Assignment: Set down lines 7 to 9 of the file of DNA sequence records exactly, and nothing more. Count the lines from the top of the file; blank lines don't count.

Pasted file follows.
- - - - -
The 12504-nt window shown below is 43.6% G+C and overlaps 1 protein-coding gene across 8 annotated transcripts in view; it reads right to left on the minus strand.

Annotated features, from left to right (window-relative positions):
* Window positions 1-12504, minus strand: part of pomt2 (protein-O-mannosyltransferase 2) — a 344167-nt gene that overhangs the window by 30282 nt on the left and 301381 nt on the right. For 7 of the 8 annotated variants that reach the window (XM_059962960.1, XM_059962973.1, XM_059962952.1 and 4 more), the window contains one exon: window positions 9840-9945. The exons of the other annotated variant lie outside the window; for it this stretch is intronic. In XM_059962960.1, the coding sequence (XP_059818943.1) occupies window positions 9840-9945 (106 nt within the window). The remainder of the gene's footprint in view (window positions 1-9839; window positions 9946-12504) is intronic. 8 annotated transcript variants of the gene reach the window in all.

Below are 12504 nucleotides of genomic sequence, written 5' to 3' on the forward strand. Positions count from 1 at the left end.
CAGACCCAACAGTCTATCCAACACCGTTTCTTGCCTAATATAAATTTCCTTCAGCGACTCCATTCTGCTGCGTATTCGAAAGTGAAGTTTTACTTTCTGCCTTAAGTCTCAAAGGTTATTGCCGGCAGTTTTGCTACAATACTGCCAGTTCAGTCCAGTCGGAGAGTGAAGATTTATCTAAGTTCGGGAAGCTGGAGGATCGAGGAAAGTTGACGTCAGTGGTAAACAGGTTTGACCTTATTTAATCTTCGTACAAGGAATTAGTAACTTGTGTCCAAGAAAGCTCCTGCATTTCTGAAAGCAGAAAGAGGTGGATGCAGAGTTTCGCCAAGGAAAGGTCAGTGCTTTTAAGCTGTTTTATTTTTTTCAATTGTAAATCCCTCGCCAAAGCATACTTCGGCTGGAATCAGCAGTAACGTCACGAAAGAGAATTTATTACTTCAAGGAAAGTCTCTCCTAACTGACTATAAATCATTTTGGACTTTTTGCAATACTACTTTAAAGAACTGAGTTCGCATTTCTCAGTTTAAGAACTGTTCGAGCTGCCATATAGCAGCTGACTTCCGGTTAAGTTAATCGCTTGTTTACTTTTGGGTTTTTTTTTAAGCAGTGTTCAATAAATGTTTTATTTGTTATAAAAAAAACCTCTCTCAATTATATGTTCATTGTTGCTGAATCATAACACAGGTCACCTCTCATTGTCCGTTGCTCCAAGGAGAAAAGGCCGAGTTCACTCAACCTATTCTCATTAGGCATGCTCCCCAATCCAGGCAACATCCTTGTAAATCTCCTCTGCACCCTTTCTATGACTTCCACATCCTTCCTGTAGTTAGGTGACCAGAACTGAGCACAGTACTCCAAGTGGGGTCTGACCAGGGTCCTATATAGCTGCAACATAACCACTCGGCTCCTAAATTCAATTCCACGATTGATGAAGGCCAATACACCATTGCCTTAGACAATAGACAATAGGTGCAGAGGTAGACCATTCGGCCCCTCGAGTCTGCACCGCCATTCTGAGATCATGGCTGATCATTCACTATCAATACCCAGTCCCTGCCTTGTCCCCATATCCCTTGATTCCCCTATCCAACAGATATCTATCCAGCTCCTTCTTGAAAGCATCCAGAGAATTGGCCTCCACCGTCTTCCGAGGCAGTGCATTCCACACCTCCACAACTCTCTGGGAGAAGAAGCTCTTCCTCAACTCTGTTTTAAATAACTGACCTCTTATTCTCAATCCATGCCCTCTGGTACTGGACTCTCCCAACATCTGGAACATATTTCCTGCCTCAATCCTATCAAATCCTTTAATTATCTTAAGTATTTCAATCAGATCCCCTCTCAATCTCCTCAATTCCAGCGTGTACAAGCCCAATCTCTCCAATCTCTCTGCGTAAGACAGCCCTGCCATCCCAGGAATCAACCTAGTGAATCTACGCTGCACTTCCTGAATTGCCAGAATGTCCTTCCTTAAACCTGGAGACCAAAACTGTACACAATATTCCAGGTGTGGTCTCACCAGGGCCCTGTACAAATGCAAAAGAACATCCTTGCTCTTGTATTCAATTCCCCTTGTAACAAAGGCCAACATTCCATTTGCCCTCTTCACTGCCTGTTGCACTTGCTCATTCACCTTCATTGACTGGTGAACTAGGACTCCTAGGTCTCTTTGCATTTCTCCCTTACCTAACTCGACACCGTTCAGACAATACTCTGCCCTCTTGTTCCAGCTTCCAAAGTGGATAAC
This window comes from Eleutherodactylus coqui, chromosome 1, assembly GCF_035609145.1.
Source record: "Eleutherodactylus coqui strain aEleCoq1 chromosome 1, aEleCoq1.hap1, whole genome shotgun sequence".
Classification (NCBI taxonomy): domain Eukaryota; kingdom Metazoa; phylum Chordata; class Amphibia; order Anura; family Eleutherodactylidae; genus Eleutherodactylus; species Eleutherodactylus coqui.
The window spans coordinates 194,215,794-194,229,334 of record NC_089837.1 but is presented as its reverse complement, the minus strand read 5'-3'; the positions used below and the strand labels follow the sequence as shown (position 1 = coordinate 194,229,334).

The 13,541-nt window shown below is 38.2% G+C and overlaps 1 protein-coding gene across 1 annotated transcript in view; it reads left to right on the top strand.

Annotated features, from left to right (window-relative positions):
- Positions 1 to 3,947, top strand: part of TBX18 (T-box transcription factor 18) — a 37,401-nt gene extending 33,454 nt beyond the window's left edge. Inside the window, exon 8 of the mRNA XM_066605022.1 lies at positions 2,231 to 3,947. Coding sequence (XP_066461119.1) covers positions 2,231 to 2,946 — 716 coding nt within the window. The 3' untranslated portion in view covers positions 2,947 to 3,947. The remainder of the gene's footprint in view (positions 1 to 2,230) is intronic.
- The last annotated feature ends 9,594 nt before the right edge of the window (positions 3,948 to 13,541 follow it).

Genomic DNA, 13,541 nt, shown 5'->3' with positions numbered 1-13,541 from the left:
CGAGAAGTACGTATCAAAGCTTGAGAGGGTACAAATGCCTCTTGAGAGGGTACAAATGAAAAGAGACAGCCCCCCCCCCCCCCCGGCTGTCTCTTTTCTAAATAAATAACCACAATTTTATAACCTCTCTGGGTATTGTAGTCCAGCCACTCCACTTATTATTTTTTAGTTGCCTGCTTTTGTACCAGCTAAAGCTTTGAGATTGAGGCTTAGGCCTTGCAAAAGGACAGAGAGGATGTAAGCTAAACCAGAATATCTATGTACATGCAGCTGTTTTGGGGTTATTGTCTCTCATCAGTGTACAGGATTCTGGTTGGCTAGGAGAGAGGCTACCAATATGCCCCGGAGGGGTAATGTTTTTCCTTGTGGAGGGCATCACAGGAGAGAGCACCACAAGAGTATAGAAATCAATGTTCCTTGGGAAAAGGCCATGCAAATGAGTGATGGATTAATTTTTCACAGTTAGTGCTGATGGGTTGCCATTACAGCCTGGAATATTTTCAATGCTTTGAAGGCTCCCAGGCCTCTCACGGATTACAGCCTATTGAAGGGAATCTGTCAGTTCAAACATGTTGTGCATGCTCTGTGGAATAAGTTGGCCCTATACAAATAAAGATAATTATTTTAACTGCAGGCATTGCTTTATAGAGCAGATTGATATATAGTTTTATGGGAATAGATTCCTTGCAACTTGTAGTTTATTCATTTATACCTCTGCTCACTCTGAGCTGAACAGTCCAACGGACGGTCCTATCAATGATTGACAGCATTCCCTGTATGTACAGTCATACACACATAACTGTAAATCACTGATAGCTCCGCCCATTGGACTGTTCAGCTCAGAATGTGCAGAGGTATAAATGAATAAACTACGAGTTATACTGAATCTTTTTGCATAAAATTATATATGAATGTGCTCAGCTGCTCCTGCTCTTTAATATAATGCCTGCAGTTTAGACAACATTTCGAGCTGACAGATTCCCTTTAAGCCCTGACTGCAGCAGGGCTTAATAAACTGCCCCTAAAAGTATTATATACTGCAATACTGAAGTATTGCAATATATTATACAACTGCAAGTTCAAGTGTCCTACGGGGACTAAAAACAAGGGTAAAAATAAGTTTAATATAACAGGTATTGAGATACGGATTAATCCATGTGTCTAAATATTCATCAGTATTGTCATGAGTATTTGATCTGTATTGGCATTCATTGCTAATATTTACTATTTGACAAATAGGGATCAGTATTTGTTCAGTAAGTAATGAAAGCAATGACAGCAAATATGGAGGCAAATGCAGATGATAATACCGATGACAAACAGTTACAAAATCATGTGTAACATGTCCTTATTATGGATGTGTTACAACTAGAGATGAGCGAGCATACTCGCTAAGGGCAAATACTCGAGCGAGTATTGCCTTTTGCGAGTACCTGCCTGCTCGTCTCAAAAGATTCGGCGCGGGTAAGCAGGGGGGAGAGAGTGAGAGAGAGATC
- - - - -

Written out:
Source record: "Eleutherodactylus coqui strain aEleCoq1 chromosome 1, aEleCoq1.hap1, whole genome shotgun sequence".
Classification (NCBI taxonomy): domain Eukaryota; kingdom Metazoa; phylum Chordata; class Amphibia; order Anura; family Eleutherodactylidae; genus Eleutherodactylus; species Eleutherodactylus coqui.
The window spans coordinates 194,215,794-194,229,334 of record NC_089837.1 but is presented as its reverse complement, the minus strand read 5'-3'; the positions used below and the strand labels follow the sequence as shown (position 1 = coordinate 194,229,334).